The Klondike Gold Rush, the greatest gold rush the world has ever known, brought thousands of gold seekers north to the Yukon. Some visionary entrepreneurs saw other opportunitiesm and fuelled by the railway fever infecting North America, they brought the Iron Horse here also. The first tracks and trains serviced the needs of the miners, providing much needed coal for heating the long cold winter nights. And another entrepreneur saw the railway as a way to extract the gold faster.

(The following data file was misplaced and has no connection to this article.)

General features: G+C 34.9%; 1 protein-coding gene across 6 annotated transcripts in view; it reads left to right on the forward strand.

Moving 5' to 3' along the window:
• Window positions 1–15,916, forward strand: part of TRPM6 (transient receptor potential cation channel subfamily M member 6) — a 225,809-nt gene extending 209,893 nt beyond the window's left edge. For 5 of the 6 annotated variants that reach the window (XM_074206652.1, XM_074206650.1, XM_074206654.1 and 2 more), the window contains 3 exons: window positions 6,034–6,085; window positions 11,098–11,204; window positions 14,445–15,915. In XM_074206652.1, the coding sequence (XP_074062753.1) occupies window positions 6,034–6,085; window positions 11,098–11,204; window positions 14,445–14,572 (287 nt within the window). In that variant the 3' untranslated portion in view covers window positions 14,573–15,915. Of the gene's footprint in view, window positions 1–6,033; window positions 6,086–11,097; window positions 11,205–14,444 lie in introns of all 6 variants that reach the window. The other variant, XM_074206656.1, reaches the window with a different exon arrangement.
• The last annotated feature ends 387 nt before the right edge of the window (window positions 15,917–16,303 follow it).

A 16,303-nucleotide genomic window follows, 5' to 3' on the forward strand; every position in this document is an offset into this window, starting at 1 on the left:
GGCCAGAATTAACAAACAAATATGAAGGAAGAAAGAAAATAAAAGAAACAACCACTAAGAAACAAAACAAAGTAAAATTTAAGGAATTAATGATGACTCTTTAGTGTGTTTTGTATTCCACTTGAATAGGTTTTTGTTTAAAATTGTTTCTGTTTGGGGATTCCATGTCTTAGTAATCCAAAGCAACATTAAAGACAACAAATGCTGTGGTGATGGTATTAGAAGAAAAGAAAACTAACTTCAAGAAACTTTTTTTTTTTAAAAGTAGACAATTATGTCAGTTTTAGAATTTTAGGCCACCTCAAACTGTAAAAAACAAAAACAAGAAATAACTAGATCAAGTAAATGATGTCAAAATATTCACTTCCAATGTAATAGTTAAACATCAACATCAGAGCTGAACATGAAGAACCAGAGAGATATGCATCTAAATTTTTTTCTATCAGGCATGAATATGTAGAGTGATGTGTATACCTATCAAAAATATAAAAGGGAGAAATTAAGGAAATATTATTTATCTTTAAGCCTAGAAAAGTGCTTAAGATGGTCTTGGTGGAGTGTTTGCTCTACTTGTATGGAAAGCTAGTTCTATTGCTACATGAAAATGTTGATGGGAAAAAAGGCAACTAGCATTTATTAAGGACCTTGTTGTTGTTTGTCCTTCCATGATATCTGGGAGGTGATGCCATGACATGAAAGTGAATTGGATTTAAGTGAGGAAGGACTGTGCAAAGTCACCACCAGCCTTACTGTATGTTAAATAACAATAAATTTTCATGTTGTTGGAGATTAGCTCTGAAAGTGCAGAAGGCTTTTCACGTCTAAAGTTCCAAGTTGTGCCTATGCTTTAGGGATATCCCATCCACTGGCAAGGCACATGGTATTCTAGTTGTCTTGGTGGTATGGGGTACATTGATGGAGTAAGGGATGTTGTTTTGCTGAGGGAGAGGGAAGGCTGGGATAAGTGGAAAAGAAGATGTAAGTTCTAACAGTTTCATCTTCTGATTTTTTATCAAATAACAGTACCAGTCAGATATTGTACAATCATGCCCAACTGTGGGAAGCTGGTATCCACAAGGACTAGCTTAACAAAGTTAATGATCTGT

But the exhilaration of the gold rush faded as fast as it boomed. There little railways, despire their promise, where short-lived, although many reminders are left behind. Of the eight locomotives purchased for the railways, six are preserved in museums and collections from Alaska to Ontario. The sites of all three railways are now National Historic Sites.
Eric Johnson has published two previous books on railways in the north: The Bonanza Narrow Gauge - The Story of the Klondike Mines Railway and The Sea-to-Sky Gold Rush Route - A Guide to the White Pass & Yukon Route Railway. Both titles are now out of print.